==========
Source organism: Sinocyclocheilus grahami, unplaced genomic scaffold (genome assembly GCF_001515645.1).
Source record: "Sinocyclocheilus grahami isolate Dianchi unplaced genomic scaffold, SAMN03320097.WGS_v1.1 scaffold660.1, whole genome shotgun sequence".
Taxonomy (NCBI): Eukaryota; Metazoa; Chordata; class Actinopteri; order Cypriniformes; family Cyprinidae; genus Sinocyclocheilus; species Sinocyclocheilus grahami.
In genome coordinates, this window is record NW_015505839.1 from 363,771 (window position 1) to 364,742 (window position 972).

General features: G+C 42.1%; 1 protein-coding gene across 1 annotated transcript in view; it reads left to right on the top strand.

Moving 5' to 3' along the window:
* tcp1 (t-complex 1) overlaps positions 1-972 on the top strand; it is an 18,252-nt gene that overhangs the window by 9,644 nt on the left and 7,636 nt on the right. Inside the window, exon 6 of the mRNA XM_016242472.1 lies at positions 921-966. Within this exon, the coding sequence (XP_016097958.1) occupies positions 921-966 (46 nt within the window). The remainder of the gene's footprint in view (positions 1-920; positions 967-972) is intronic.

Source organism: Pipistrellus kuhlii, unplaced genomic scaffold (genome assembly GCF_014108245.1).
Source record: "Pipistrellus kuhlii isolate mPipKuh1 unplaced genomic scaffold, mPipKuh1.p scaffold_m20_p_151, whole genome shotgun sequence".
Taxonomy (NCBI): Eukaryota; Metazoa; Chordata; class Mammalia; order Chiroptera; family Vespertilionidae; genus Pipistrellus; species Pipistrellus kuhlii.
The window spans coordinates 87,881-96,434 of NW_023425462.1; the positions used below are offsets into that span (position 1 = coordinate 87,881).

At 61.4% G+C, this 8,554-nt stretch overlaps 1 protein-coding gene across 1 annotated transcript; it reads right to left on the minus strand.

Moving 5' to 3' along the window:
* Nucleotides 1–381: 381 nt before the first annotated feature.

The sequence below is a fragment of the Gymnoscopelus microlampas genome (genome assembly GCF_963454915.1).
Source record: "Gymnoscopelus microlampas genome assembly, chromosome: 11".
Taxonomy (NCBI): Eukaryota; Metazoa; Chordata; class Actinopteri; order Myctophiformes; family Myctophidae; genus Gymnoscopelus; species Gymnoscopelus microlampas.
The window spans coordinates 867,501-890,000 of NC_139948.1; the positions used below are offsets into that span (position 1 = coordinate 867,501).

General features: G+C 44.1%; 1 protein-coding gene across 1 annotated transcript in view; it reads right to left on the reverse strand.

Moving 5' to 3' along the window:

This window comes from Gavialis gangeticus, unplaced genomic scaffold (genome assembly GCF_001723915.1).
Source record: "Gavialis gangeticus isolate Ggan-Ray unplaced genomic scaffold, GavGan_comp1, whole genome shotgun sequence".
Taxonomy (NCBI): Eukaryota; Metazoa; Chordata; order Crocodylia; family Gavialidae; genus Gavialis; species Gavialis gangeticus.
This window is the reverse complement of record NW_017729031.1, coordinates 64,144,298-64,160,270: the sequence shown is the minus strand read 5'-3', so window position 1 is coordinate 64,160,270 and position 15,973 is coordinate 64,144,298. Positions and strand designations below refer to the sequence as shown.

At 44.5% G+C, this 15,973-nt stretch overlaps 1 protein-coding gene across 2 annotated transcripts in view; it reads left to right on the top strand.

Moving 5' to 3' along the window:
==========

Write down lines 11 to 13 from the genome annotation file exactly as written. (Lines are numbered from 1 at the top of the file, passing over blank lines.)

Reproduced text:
The window spans coordinates 87,881-96,434 of NW_023425462.1; the positions used below are offsets into that span (position 1 = coordinate 87,881).

At 61.4% G+C, this 8,554-nt stretch overlaps 1 protein-coding gene across 1 annotated transcript; it reads right to left on the minus strand.

Moving 5' to 3' along the window: